Physicalism is a philosophical position which asserts that everything that exists is physical. This philosophy is commonly referred to as materialism, which has a distinct definition, but I will use these terms – as well as ‘physical’ and ‘material’ – interchangeably for the sake of this discussion.
The physicalist outlook is contested by many in the ‘psychedelic’ and ‘spiritual’ community. The idea that all phenomena, including human consciousness, feeling and action, could be the result of physical properties and interactions, is irreconcilable with their non-material worldview. Anti-materialists, who are opposed to the idea that only material or physical stuff exists, often view materialism as dogmatic (unwilling to be open to the existence of a ‘spirit’, ‘divine intelligence’, ‘non-material consciousness’ or ‘non-physical reality’. They also maintain that the worldview of materialists, such as Richard Dawkins, is bleak, empty, and devoid of meaning and purpose.
I will counter these points by arguing that, (1) materialism/physicalism is not a dogmatic philosophy and, ironically, anti-materialism is far more susceptible to dogmatism and that, (2) there is nothing inherently bleak about a purely physical or natural universe – wonder, beauty, meaning and purpose can still exist in such a universe.
One vocal opponent of the materialist outlook is the author Graham Hancock. The reason his banned TED talk was so controversial was that he was arguing the problem of consciousness should be approached with a non-materialist outlook. TED, who is very much a science-oriented organisation (although more of their talks focus now on ‘inspirational’ stories), found Hancock’s discussion of non-physical consciousness to be too antithetical to their values. Fair enough. Although I do think TED was irresponsible to invite Hancock to speak (as if they weren’t aware of his views) and then censor him because they decided later on that his point of view wasn’t even worthy of public scrutiny. In any case, let’s look at Hancock’s criticism of the Dawkins-esque view of reality.
In this lecture, for the National Arts Club and Technology Committee, Hancock delivers his arguments against materialism. Hancock rejects the materialist conception of consciousness, which says that the phenomenon is a product of electrochemical brain activity.
Of course, there are many different theories of consciousness within the materialist/physicalist framework. Epiphenomenalism, which is held by philosophers of the mind such as Daniel Dennett, asserts that consciousness is an epiphenomenon, meaning that consciousness is an effect of brain activity, but itself cannot affect brain activity. T.H. Huxley was also a proponent of this view, comparing consciousness to a steam whistle in a train – it is simply a by-product and it does not contribute to the locomotive power of the machine.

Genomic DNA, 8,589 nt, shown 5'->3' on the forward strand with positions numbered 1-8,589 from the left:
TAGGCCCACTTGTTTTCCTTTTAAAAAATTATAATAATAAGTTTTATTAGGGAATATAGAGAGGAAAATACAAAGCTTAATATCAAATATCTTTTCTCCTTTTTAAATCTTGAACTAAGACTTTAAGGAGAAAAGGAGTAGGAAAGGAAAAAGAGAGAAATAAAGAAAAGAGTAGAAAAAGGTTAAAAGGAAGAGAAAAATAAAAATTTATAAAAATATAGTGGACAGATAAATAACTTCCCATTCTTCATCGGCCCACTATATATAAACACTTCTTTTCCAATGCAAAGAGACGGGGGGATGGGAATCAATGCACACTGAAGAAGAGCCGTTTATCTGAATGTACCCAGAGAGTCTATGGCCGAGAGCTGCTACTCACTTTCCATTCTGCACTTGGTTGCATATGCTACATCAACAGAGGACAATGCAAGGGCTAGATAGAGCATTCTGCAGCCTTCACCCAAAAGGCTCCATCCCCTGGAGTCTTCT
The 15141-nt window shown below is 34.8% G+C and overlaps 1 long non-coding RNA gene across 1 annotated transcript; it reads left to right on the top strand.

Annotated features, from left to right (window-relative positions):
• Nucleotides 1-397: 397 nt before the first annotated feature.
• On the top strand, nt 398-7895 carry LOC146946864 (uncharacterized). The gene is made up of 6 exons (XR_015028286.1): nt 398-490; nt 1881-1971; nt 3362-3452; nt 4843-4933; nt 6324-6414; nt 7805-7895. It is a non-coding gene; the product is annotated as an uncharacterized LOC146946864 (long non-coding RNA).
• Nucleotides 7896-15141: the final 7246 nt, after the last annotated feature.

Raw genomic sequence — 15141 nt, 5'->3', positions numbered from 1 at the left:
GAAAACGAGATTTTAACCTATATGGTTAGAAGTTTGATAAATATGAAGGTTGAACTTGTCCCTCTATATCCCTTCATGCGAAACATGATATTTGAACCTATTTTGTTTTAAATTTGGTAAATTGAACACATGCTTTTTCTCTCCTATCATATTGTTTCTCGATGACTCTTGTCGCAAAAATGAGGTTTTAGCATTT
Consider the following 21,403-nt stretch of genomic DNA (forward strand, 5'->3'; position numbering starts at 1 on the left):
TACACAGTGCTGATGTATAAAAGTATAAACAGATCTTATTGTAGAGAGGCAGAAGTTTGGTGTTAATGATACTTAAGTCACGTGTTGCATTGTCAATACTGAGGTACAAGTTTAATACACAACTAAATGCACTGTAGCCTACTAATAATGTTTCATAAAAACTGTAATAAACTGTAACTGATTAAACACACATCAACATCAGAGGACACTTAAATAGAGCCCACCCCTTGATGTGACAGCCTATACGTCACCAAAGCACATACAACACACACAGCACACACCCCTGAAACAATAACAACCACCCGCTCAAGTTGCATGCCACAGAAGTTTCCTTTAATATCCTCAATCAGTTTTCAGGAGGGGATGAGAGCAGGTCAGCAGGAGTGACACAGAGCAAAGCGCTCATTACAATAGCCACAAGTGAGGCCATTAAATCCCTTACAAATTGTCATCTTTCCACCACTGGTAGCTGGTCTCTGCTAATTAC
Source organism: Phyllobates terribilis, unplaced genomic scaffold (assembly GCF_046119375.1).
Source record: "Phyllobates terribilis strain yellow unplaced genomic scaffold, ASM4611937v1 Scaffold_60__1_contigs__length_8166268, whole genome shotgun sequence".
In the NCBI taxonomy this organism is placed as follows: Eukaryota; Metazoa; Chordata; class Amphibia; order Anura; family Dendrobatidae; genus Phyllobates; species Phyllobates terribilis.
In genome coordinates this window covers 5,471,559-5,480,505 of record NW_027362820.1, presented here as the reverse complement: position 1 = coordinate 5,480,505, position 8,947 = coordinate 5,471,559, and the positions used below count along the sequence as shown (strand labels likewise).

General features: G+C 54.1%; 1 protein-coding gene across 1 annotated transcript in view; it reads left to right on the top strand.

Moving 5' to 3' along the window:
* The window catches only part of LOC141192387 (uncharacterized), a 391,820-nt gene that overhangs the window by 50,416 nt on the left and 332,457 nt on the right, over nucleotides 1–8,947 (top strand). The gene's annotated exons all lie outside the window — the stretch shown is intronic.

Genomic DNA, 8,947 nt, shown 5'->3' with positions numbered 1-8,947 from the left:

Then there are theories of consciousness such as emergentism, held by the philosopher of mind John Searle, which posits that consciousness is an emergent property of the brain. This means that the property of consciousness emerges out of the sum of the brain’s parts. Searle’s particular brand of emergentism is called biological naturalism and this theory says mental events are higher-level features of the brain, but he also allows, unlike in epiphenomenalism, for mental events to possess causal powers. Anyway, the battles between these theories of mind are endless and the arguments within each theory are extremely nuanced. But it is safe to say that Hancock is opposed to the broad physicalist framework under which they operate. He rejects the assumption that something physical, like the brain, is powerful and efficacious enough to cause consciousness.
Hancock views the brain as a receiver of consciousness. In this interview with New Dawn magazine, he claims:
My own religious point of view is that it seems highly likely that consciousness survives death, and I have tried to make this point in recent lectures, that materialist science works with a model of the brain that says the brain generates consciousness, rather in the way that a factory makes cars, and therefore when the brain is dead consciousness is dead…The brain is the junction point between the material and immaterial realms; that is the point through which consciousness manifests into the material plane, rather in the way that a television signal manifests as pictures through a television set. When you destroy the television set the signal is still there. Consciousness could equally well be that way.
For Hancock, Dawkins’ view that consciousness is a product of the brain and that there is nothing after death is a very “narrow and very limited ‘religious belief’”. He, therefore, thinks that materialism is a dogmatic philosophy, unwilling to accept the full spectrum of reality. However, this is not the case. It is not that materialism is unwilling to consider all the facts, but as the philosopher, David Hume put it, “a wise man proportions his belief to the evidence.” Also similar is the remark made by Carl Sagan: “extraordinary claims require extraordinary evidence”.
The claim that consciousness exists independent of the brain and can survive physical death is an extraordinary claim and would, therefore, seem to require some very convincing and reliable evidence to support it. Does such evidence exist? No. As much as Hancock and other anti-materialists, such as Rupert Sheldrake, want to bash science for its supposed dogmatism, there is no evidence to support the claim that consciousness is non-physical.